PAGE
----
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01/59 
start stop bwd fwd
.

 1966 Hemi Coronet

 

Complete Real Hemi. All numbers matching. Fresh out of long-term

storage and needs a full restoration.

Disassembly has started and has revealed more rust than orginally

thought but only in a couple of areas. The upper and lower cowl are

totally gone. Luckily we had a donor 66 Coronet for the parts we

needed. Floor pans are beautiful. Trunk floor is very nice but

tail panel is rusted. The quarters do have a little rust on the very

bottoms otherwise this orginal paint hemi car is in way better

condition than we usually see coming from this area. Should be on

the rotisserie very soon.

This car is on the rotisserie after the cowl and tail panel were replaced.

All other rust areas were cut out and new sheet metal was put in. Now the car

will be totally stripped inside and out, epoxy primed, then the smoothing of the

body panels will begin.

After many hours of body work, the body is ready for final block

sanding. All chrome, trim, and grill assembly is pre-fitted

before painting. We have a special procedure for painting a car on a rottiserie

that produces a stunning finish. It's absolutely imperitive to use the best possible

paint products available. After two coats of base, the body is rechecked then

2-3 more coats of base is applied. Four coats of PPG clear coat is sprayed on after

that, then sanded and buffed to a mirror finish. We always figure that when

you are at this stage of the project, you are about half done, maybe.

The task of repairing, replating, refinishing, or replacing all the parts,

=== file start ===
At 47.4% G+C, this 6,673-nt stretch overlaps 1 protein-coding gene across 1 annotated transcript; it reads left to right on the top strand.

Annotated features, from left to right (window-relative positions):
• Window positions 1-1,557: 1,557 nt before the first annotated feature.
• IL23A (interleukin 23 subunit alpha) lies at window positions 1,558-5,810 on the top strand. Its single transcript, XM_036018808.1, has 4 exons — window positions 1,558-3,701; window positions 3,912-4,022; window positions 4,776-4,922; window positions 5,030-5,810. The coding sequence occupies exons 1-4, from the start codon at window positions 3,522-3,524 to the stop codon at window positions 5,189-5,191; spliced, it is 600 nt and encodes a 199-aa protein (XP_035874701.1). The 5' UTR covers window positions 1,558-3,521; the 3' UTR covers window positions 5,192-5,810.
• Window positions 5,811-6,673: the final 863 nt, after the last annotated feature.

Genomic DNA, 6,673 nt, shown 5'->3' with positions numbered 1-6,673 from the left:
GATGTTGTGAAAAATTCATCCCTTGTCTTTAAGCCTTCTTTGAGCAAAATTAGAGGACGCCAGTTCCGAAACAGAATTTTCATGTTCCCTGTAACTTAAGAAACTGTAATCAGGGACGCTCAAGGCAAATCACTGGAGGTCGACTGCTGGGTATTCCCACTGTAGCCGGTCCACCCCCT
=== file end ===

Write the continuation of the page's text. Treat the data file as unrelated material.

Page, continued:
pieces and components that were taken off the shell at the start is next on the

agenda. Then assembly starts with interior components first, like

clutch, brake pedal assembly, wiper assembly and complete assembled

dash assembly. Many pieces and parts have to be layed out and

organized before assembly but all the bolts, clips, and fasteners are a

big challenge also. There are always some that are broke, rusted or

wrong from previous work that need to be replaced. A lot are not available

new so a donor car is needed for those. Over the years, I have acumulated

about 75 Mopars so a trip to the graveyard is in order. I don't know what

we would do without those parts cars. After a lot of small parts are installed

on the rottiserie, it is then put on the hoist and the rottiserie is removed,

ready for the big stuff. The engine and transmission are completely

assembled then bolted to the K-member. All that is set-up on our jig and

rolling table, ready to be installed between the frame rails. The shell is on the

hoist, then lowered onto the completed engine and transmission assembly,

and bolted up like the factory did it. It's a very tight fit, so it's done slow

and careful. Now it's starting to look like a car again.